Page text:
You shuffle between midnight piano melody
and this crazy deep-down wail
like hummingbird’s double harmony:
whose only axe is flight,
whose wings beat faster than a child’s pinwheel,
who repurposes thread of spiderweb to sew a nest,
who transposes snare to song.
“Things fall apart; the centre cannot hold;
Mere anarchy is loosed upon the world.”
–William Butler Yeats
Each morning one winter
I rose to claw and scrape
ice thick as orange rind
from my windshield.
Then, driving east,
I watched theatrical colors
light up the hogbacks.
While gloved hand gripped
the steering wheel, my mind
fashioned lines of poetry.
But poems slipped away like ice
melting down sunlit stems.
According to an article I read once,
the gold-tinged hogbacks on the horizon
are radioactive. Earth’s uplift
brings to surface and releases
stored radiation. Hike to see
the cliffrose buds explode into blossom:
On one branch, you count five petals,
but on another you may find clusters
of nine petals, or thirteen.
I’d like to believe that life cycles on without changing
much. The frost-heavy windshield, a display of Belgian lace,
same thread, new designs. But even as we stand
the ground beneath our feet lurches
What was hidden comes to light:
As if seated in our midst, the unknown—
an uninvited guest—explosive as a landmine,
charges and ignites.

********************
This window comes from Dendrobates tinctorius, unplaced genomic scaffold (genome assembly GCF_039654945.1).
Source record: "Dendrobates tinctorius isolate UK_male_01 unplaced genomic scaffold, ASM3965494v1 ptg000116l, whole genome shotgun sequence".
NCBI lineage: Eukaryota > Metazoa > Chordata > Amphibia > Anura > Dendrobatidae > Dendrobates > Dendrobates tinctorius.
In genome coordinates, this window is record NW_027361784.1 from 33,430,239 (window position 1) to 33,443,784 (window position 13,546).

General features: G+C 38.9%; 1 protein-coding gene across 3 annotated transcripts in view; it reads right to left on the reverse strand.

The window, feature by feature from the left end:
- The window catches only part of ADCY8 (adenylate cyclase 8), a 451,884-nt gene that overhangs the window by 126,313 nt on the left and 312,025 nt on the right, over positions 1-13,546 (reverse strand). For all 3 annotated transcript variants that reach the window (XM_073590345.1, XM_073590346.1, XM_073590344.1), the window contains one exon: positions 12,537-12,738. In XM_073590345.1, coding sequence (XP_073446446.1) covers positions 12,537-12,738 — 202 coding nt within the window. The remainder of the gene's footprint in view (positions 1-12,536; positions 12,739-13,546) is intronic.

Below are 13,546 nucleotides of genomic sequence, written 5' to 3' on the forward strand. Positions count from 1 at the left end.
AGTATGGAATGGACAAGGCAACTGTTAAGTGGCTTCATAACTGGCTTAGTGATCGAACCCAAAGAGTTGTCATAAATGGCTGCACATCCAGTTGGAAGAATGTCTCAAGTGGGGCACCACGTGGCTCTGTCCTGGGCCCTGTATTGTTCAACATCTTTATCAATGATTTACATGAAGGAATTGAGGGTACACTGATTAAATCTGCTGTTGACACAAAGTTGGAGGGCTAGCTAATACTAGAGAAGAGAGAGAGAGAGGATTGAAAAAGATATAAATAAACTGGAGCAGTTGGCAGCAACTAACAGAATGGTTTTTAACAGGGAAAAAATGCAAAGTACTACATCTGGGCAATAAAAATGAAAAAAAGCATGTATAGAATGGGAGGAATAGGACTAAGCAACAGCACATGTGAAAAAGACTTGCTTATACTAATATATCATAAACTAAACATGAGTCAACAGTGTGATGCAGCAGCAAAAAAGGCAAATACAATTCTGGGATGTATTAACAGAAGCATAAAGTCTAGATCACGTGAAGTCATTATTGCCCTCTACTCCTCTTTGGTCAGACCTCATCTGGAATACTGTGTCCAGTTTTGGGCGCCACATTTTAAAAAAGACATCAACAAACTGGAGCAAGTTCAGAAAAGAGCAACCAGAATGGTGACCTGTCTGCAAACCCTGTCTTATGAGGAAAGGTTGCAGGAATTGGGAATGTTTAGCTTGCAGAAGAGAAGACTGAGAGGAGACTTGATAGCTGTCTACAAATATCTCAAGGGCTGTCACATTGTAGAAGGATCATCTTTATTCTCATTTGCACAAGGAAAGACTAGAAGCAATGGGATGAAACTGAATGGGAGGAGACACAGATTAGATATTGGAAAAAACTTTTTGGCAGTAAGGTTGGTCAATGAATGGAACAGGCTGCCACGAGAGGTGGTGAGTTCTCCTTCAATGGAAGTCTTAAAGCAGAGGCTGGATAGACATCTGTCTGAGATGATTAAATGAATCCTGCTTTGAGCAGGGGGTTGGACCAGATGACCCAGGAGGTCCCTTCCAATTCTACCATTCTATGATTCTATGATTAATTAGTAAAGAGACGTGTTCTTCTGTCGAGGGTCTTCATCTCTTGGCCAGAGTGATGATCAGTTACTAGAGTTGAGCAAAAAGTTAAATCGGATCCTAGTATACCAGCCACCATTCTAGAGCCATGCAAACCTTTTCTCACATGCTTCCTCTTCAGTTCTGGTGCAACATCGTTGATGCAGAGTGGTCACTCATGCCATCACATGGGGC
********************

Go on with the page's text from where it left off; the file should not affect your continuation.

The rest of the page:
Fragmented into a thousand pieces
the first casualty was my focus—
Once rainwater filled a water table, then
Froze: a thick layer of ice floated above the cold water,
All of a piece. When children lifted the disc
From its confinement,
It shattered into countless pieces.
Though I’ve heard the grasshopper has a thousand eyes,
And does quite well.
In the vastness of the universe
You are a speck of dust
From which light reflects.
You are also the eye of the needle
Through which God slips
Like thread to spin
The vast reaches of the galaxies
And stars whose dust you are.
Let it rain.
Let the rain fall in a steady stream.
Let the rain fall on the roof with the rhythm
of a handyman nailing shingles.
Let the rain saturate the hardened earth
and satisfy the root
that thirsts like a newborn infant.
Let the rain fall on our shoulders
and mold us to its contours
like rock weathered and worn by rainstorms.
Let the rain flow like fine wine
flowing at the wedding of Cana.
Let the rain pool into its liquid shapes
sinuous as a cat that pounces.
Let the rain murmur.
Let the rain sing a lullaby,
a post card from the ocean,
a mariner’s hymn.
Let the rain begin and end
in this moment suspended in time,
my shoulder blades clasped in your arms,
the bough above us, and the bud,
reflected in the puddle,
concrete now molded into shimmering mirror.